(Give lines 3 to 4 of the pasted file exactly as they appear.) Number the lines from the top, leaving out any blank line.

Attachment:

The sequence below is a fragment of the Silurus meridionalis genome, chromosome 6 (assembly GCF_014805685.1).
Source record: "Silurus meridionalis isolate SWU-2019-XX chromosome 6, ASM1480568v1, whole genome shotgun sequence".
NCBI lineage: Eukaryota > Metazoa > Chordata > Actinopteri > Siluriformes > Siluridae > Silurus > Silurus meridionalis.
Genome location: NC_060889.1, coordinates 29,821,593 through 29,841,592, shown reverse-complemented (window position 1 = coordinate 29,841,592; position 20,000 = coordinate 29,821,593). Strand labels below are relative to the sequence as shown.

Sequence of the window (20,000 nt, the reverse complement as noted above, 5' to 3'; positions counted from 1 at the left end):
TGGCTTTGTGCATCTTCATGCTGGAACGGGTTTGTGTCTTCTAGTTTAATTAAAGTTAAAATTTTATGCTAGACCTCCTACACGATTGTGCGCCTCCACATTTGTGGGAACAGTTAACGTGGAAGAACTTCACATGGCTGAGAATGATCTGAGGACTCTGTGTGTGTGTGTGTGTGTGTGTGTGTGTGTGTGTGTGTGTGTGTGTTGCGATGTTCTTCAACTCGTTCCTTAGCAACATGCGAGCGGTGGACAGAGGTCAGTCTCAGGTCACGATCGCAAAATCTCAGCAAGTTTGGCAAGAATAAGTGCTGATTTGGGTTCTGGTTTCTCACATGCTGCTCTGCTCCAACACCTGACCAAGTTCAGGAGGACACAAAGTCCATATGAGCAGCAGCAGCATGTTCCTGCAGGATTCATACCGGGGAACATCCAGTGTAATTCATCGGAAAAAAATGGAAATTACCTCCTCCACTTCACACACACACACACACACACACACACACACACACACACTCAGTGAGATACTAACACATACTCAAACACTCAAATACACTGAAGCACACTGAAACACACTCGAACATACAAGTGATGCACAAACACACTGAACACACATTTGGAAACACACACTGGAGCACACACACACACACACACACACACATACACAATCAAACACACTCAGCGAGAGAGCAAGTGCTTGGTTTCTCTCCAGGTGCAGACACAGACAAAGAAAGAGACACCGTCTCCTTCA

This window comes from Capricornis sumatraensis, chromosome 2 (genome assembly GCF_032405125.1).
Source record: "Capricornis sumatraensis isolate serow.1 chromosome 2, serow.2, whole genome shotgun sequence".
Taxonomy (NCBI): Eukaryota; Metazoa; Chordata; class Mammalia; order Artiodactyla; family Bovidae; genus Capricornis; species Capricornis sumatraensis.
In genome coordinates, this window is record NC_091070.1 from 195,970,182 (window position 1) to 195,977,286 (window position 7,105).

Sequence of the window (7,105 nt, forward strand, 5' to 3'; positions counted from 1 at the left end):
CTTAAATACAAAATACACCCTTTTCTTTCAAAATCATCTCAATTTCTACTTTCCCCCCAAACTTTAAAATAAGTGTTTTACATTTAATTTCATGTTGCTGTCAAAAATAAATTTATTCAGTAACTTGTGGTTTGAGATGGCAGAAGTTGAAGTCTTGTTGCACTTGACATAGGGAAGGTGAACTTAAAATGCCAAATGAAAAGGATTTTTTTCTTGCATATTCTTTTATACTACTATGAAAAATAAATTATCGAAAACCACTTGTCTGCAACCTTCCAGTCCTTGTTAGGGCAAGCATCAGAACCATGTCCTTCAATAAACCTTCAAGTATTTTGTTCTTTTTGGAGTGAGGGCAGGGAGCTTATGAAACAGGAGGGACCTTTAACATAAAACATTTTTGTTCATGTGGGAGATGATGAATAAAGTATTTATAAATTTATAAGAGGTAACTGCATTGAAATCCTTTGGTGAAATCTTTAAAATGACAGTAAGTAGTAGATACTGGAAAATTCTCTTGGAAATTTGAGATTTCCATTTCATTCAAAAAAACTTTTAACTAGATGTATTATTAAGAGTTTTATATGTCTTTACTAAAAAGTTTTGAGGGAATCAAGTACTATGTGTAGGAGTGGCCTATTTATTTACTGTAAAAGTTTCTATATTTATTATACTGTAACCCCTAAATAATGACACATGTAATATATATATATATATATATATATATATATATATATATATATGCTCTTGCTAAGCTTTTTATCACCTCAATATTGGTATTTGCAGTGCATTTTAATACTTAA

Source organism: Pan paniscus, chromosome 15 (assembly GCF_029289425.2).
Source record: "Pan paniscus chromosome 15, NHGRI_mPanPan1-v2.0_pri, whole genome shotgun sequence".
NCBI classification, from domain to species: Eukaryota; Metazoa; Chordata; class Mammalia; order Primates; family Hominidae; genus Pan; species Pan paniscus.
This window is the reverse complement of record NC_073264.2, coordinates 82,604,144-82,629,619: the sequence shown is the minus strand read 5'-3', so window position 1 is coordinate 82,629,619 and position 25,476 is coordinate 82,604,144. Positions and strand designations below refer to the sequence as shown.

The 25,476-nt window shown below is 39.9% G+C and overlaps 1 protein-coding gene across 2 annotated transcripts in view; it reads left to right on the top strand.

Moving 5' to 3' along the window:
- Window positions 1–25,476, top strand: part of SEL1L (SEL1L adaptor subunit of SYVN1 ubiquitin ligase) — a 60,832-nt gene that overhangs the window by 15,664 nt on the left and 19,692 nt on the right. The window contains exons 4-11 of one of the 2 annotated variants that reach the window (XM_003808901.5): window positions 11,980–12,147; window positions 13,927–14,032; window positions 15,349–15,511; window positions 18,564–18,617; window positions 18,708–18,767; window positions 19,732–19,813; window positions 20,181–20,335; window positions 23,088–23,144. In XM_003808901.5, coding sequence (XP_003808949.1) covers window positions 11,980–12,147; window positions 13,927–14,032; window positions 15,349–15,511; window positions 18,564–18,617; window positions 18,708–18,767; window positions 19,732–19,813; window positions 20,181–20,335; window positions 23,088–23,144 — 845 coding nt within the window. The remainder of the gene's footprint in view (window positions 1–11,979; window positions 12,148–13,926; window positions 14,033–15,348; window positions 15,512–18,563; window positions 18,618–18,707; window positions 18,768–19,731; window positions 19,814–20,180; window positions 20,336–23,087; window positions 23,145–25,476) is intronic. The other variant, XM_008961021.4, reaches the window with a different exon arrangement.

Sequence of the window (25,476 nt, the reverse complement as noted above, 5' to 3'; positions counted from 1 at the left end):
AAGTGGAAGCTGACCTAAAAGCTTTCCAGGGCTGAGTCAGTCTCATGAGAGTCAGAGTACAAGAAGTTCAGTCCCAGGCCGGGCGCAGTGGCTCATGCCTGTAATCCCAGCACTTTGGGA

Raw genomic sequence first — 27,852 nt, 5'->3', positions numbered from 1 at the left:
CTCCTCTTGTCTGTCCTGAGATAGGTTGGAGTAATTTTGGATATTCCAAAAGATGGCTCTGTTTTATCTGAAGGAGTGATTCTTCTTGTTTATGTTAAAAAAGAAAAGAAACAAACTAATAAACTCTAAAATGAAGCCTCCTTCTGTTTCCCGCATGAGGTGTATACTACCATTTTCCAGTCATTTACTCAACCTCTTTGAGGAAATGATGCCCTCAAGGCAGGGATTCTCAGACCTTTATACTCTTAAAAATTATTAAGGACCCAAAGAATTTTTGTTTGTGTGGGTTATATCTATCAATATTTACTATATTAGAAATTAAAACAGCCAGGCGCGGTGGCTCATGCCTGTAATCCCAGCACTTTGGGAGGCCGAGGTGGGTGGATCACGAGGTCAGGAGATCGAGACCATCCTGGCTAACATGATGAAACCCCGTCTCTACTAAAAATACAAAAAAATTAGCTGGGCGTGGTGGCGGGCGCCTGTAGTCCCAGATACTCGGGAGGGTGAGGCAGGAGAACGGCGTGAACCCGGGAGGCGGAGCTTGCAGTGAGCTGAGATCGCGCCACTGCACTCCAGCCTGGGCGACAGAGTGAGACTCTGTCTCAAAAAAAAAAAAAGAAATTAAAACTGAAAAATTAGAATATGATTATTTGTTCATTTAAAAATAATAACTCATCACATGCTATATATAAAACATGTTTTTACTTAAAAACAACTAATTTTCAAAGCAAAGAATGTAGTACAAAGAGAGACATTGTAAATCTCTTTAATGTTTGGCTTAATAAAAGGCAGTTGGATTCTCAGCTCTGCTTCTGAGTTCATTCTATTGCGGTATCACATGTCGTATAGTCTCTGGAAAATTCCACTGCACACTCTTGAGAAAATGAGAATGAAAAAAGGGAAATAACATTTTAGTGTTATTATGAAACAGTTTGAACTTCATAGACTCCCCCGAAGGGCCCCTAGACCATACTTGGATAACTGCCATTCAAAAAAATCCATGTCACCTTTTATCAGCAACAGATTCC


NCBI lineage: Eukaryota > Metazoa > Chordata > Actinopteri > Siluriformes > Siluridae > Silurus > Silurus meridionalis.
Genome location: NC_060889.1, coordinates 29,821,593 through 29,841,592, shown reverse-complemented (window position 1 = coordinate 29,841,592; position 20,000 = coordinate 29,821,593). Strand labels below are relative to the sequence as shown.